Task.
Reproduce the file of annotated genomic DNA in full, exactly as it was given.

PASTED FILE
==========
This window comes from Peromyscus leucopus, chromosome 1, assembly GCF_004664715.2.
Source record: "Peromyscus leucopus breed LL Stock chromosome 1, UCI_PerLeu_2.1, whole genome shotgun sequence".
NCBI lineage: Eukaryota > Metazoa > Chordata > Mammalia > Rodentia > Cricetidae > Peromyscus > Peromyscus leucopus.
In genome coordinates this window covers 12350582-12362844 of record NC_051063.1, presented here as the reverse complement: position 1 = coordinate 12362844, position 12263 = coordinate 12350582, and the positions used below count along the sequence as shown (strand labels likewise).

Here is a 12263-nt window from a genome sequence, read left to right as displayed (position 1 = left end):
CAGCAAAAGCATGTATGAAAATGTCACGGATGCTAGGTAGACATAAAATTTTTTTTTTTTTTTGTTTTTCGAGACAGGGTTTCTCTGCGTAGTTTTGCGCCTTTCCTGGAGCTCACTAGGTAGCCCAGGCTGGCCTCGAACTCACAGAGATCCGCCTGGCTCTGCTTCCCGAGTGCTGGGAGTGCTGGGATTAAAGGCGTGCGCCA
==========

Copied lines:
This window comes from Peromyscus leucopus, chromosome 1, assembly GCF_004664715.2.
Source record: "Peromyscus leucopus breed LL Stock chromosome 1, UCI_PerLeu_2.1, whole genome shotgun sequence".
NCBI lineage: Eukaryota > Metazoa > Chordata > Mammalia > Rodentia > Cricetidae > Peromyscus > Peromyscus leucopus.
In genome coordinates this window covers 12350582-12362844 of record NC_051063.1, presented here as the reverse complement: position 1 = coordinate 12362844, position 12263 = coordinate 12350582, and the positions used below count along the sequence as shown (strand labels likewise).

Here is a 12263-nt window from a genome sequence, read left to right as displayed (position 1 = left end):
CAGCAAAAGCATGTATGAAAATGTCACGGATGCTAGGTAGACATAAAATTTTTTTTTTTTTTTGTTTTTCGAGACAGGGTTTCTCTGCGTAGTTTTGCGCCTTTCCTGGAGCTCACTAGGTAGCCCAGGCTGGCCTCGAACTCACAGAGATCCGCCTGGCTCTGCTTCCCGAGTGCTGGGAGTGCTGGGATTAAAGGCGTGCGCCA